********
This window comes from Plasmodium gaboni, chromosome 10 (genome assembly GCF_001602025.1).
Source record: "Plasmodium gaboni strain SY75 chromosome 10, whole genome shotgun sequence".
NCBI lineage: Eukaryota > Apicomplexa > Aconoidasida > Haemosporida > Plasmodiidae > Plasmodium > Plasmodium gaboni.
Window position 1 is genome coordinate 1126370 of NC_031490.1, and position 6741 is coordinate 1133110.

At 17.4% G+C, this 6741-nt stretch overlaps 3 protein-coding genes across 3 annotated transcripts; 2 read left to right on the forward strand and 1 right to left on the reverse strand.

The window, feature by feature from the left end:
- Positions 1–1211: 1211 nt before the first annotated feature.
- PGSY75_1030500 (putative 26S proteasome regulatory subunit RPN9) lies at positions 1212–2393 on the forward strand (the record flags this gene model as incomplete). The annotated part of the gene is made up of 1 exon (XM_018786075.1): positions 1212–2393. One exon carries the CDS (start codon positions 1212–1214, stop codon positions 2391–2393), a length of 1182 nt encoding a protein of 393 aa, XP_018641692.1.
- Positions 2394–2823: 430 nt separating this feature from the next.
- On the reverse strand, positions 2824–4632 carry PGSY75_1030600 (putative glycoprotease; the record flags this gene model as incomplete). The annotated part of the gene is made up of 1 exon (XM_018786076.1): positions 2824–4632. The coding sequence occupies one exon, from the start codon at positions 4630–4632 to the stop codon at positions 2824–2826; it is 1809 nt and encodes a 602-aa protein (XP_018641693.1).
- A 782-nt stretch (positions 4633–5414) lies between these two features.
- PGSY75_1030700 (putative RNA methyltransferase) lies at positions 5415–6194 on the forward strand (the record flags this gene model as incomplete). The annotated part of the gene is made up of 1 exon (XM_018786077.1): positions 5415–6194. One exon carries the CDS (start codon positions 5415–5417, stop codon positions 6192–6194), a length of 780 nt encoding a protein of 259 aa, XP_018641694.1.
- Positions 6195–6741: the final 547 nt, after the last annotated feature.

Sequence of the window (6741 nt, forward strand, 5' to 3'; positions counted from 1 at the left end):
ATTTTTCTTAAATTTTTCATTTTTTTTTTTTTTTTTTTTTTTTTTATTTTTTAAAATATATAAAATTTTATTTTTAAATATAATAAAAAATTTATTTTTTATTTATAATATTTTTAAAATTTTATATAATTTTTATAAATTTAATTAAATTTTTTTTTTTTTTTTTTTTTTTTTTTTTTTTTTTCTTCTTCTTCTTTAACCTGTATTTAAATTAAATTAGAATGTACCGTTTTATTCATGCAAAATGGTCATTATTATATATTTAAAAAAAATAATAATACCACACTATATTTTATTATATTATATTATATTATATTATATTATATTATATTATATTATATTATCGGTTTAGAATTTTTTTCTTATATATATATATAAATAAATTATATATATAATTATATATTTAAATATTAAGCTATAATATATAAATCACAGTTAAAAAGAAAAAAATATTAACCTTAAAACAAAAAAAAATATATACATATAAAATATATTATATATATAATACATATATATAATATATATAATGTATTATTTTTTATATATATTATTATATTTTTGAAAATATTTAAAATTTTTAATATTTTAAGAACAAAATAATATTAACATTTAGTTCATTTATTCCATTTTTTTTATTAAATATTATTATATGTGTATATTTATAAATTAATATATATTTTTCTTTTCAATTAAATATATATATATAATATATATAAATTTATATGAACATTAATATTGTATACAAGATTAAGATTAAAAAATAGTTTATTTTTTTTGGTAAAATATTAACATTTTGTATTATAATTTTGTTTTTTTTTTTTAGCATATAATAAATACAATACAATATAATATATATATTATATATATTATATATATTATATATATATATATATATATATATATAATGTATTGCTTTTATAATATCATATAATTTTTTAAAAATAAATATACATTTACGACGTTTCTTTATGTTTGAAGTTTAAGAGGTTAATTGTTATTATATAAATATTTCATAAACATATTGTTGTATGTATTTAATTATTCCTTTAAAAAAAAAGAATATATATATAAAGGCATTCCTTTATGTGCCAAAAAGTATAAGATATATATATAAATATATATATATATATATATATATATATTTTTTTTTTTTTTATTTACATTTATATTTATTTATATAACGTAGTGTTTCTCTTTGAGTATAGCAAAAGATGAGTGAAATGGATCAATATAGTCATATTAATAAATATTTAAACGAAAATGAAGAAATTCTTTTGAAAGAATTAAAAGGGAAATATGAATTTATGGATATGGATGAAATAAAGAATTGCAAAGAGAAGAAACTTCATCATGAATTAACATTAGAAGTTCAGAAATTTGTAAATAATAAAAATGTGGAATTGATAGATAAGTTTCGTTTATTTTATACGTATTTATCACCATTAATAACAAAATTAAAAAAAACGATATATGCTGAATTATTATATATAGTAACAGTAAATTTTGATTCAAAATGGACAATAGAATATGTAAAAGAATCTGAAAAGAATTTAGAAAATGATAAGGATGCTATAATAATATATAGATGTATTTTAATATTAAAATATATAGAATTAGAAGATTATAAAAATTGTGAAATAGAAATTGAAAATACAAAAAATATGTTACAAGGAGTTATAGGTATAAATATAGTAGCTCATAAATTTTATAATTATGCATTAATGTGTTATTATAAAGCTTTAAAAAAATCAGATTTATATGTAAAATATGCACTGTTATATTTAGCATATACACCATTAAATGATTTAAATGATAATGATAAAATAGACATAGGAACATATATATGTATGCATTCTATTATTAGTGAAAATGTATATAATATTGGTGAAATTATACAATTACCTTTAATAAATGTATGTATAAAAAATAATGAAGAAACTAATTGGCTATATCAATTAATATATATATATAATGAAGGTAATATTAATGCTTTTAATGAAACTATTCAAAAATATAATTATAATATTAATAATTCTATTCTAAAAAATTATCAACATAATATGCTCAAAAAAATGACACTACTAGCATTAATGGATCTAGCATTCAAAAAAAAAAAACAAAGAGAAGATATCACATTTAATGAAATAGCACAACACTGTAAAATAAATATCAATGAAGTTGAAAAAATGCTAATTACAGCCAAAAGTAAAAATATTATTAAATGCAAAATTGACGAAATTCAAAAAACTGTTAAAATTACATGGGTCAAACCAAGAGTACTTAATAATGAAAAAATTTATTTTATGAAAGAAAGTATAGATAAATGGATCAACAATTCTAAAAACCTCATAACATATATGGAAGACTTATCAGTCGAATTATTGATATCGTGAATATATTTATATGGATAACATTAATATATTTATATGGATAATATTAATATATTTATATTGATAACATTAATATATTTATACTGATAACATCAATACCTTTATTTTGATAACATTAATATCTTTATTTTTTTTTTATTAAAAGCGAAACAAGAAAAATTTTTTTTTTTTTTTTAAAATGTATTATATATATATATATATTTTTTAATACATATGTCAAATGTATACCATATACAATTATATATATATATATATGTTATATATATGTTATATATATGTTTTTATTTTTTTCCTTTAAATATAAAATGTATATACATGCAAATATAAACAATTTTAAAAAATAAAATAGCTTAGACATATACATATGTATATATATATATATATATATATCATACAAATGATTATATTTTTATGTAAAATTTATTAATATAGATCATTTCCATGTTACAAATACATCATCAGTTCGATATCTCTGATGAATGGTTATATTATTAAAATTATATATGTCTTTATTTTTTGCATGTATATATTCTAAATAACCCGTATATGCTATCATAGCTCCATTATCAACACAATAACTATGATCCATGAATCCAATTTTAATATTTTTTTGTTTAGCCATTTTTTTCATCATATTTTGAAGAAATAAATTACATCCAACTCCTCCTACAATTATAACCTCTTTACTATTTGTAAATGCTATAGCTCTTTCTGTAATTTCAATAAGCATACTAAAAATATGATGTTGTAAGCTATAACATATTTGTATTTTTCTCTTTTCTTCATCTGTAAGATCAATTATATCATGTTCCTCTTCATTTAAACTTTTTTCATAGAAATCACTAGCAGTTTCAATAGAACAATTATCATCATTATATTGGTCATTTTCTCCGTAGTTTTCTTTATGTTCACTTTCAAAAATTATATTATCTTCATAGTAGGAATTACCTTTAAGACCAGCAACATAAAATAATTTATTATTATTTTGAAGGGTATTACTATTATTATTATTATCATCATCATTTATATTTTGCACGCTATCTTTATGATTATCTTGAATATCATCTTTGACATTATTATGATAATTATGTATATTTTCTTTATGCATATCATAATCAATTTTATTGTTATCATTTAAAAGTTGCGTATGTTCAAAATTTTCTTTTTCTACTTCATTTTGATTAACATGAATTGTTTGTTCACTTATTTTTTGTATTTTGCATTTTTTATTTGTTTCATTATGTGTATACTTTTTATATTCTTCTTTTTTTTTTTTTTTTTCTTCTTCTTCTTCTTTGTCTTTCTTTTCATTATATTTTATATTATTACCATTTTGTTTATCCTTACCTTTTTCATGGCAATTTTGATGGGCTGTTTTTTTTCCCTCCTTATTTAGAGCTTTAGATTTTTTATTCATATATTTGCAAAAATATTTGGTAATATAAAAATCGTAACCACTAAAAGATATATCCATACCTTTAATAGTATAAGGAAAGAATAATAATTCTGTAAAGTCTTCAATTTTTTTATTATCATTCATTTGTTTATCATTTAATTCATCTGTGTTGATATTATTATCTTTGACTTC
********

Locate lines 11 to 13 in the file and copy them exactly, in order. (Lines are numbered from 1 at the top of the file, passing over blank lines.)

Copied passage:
- A 782-nt stretch (positions 4633–5414) lies between these two features.
- PGSY75_1030700 (putative RNA methyltransferase) lies at positions 5415–6194 on the forward strand (the record flags this gene model as incomplete). The annotated part of the gene is made up of 1 exon (XM_018786077.1): positions 5415–6194. One exon carries the CDS (start codon positions 5415–5417, stop codon positions 6192–6194), a length of 780 nt encoding a protein of 259 aa, XP_018641694.1.
- Positions 6195–6741: the final 547 nt, after the last annotated feature.